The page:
Popular Fashion Trends With Black Origins

11 Popular Fashion Trends With Black Origins

Some major trends in the world of fashion can trace their roots back to Black women and men. Let’s take a look at 11 different fashion trends that we have, thanks to the influences of Black individuals, even if they don’t always get the credit they deserve.

  1. Nameplate Jewelry. Long before “Sex in the City” made “Carrie” necklaces popular, or Kylie Jenner appropriated the look, kids on the streets in New York City were rocking nameplate necklaces. Getting a nameplate was a rite of passage for these Black and Hispanic youth. In a world where many Black women have been shamed by hiring managers or recruitment offices in job interviews or educational pursuits simply because of their names, nameplate jewelry gives them a chance to show pride in their identity and culture.
  2. Nail Art. So many women go get a full set of manicured nails these days, but Black women were the first to use their nails as canvases of expression. In 1966, Donyale Luna, who would go on to be the first Black woman to grace the cover of Vogue, wore them on the cover of the Twen magazine. Acrylic nail art was also made famous by Diana Ross and Donna Summer in the ’70s. Florence Griffith Joyner, also known as Flo Jo, rocked incredible acrylics during her record-breaking Olympic runs. Black manicurist Bernadette Thompson was the mastermind behind Lil Kim’s money manicure, later featured in the MoMa in 2017 because of its artistry.
  3. Logomania. While the rest of the world was trying to be more subtle with their brand choices, Daniel Day, also known on the streets as Dapper Dan, started emblazoning the logos of high-end brands on everything from curtains and furniture to clothing. This led to a maximalist style of being loud and proud of the brands you are sporting. We see this today as women sport Nike hoodies, Gucci bags, or even their Delta Sigma Theta apparel. Dapper Dan was a pioneer of streetwear.
  4. Baggy Clothes. Black men started the trend of baggy clothing, but Black women brought a new feminine twist to it. They made it acceptable to wear things that didn’t sexualize women’s bodies. As a plus, the fashion statement gives place to nonbinary individuals as well. Musicians like TLC and Aaliyah brought this style to the forefront in the ‘90s, and it is resurfacing today with oversized wide-leg pants paired with crop tops.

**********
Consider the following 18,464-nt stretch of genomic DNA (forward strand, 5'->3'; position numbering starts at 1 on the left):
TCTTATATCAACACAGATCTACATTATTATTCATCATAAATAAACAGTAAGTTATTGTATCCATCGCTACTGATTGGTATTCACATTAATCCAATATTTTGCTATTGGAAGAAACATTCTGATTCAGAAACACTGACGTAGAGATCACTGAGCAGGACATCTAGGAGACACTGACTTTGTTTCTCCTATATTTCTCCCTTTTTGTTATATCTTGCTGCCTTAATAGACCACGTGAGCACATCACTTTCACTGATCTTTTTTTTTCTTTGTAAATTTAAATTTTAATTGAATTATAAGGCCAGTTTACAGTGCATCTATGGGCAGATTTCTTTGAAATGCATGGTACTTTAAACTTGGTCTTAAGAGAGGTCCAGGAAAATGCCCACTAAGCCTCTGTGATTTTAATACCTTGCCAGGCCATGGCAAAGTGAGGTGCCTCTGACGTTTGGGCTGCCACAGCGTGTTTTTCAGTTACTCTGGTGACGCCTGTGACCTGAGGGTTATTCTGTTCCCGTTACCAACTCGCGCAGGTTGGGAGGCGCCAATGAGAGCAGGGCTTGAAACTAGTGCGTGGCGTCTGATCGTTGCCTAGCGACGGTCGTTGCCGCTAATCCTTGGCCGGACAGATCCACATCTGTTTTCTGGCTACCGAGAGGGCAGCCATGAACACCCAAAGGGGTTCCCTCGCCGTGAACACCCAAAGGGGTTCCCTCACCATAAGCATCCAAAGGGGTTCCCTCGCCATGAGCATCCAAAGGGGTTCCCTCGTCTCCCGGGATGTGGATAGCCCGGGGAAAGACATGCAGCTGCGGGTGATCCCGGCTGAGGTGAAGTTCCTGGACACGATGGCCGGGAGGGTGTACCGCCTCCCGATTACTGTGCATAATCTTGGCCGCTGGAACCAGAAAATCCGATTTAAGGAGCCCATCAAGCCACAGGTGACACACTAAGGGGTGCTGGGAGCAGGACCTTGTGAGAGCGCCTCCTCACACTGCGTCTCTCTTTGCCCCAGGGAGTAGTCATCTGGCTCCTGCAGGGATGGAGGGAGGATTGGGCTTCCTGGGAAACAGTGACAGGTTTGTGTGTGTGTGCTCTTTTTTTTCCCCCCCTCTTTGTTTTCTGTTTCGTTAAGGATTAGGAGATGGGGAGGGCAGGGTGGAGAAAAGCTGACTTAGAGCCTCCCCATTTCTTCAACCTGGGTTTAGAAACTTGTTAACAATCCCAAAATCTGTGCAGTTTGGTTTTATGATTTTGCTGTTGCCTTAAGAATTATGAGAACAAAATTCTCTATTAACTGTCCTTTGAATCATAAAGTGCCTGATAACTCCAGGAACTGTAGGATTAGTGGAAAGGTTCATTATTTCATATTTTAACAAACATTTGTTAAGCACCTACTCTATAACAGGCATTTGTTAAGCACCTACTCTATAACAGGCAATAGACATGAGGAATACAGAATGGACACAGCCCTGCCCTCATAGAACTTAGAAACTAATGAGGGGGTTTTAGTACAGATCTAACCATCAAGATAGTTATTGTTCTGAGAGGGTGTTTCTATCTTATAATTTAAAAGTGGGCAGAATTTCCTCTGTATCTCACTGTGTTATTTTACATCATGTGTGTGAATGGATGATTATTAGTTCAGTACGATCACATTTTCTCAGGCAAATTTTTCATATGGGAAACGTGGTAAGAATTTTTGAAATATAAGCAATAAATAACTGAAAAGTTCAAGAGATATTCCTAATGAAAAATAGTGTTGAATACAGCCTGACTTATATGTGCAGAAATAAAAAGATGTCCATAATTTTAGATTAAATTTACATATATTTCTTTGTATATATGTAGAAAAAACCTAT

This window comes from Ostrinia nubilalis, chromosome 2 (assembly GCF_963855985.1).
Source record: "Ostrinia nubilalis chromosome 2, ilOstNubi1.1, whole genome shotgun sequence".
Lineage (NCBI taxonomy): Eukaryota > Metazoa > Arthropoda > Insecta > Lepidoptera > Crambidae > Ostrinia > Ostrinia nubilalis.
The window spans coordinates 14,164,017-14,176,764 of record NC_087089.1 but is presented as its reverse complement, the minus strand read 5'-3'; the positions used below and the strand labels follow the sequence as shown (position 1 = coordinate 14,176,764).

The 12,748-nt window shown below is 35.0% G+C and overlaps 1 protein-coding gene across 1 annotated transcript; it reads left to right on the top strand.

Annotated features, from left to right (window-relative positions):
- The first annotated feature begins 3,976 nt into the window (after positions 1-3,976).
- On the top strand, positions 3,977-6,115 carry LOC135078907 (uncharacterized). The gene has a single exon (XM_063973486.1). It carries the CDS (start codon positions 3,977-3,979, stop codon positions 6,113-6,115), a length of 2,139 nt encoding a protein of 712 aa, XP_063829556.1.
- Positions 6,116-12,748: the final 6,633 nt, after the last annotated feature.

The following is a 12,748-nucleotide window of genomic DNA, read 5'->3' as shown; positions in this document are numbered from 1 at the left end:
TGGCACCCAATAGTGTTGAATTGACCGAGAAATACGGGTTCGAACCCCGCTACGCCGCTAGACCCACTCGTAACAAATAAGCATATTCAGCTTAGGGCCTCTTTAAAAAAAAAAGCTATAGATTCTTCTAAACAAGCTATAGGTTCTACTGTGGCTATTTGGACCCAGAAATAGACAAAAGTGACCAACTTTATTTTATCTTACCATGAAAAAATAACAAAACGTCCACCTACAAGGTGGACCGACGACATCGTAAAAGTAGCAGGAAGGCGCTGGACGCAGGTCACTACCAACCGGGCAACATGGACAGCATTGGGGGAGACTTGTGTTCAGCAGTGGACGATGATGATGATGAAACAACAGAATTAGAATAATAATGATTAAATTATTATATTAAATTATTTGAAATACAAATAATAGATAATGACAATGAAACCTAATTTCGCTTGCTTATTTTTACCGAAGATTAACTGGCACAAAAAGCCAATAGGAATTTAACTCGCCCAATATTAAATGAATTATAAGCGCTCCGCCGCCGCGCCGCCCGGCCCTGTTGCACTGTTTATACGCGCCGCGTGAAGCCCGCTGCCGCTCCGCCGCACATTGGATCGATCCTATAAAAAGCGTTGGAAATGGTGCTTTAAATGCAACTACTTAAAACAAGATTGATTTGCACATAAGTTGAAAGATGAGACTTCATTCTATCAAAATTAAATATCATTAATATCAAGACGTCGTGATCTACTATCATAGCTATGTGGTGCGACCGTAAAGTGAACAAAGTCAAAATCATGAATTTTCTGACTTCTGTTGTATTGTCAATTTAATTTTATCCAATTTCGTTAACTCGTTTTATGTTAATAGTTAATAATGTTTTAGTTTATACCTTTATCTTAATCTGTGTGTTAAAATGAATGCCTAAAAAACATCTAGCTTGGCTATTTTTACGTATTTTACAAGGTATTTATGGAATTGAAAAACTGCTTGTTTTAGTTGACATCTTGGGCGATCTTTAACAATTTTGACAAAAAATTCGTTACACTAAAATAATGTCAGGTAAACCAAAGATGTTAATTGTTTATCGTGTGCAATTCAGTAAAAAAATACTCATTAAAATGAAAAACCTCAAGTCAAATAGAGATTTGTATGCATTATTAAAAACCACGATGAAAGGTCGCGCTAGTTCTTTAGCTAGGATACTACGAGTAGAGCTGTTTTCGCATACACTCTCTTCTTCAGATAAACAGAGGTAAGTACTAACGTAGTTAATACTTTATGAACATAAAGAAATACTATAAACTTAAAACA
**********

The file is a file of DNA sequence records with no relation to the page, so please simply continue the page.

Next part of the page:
5. Sneaker Culture. This trend started with youth of color who began wearing sneakers as everyday footwear and became a strong component of hip-hop culture. The emergence of basketball sneakers named after the best players in the game in the 1980s helped propel the popularity of sneakers forward.
  6. Afros. During the Civil Rights movement, Black women began to wear their hair in afros as a statement of solidarity against systemic racism. The early 2000s brought the style back as a natural hair movement swept the country. Black women stopped damaging their hair through chemical straighteners to conform to Eurocentric beauty standards and started embracing their curls. Black women embraced their haircare as a form of self-care and luxury instead of a chore.
  7. Protective Braids. Another hairstyle that Black women originated is protective or box braids. Women of color have used this style since 3500 BC. Women used designs and styles to convey status and individuality, and today use them as a form of self-expression and self-care.
  8. Lettuce Hem. Black clothing designer Stephen Burrows invented the beautiful and popular rippling edging on clothes in the ‘70s. Burrows used bright and bold design choices that led to the vibrant and colorful disco scene of the time. He was instrumental in opening the door for the “Black is beautiful” mindset, where people started celebrating differences and diversity. Many women still wear clothing with a lettuce hem today.
  9. Hoop Earrings. A form of femininity and resistance, hoop earrings have been popular among Black women for decades. During the ‘70s, they started as thin metallic hoops, but the style morphed to include thicker bands, which paved the way for bamboo earrings to make their entrance.
  10. Bamboo Earrings. Also known as “door knocker” earrings, this style has become a staple in the wardrobes of women of color. Some of the earliest celebrities to rock this style were the Salt-N-Pepa members. These earrings have become a symbol of resistance.
  11. Bucket Hats. Although farmers and fishermen used these in the early 1900s, the hats didn’t gain popularity as fashion statements until hip-hop culture emerged. Lisa Lopes and Jada Pinkett-Smith brought femininity to the style with their hoop earrings and bold lips. The trend has recirculated today, with bucket hats making a comeback among Gen Z.

Don’t let anyone tell you that you are too extra, too bold, or too different. The world needs you and your unique style. Who knows? Your fashion choices could be the next big thing.

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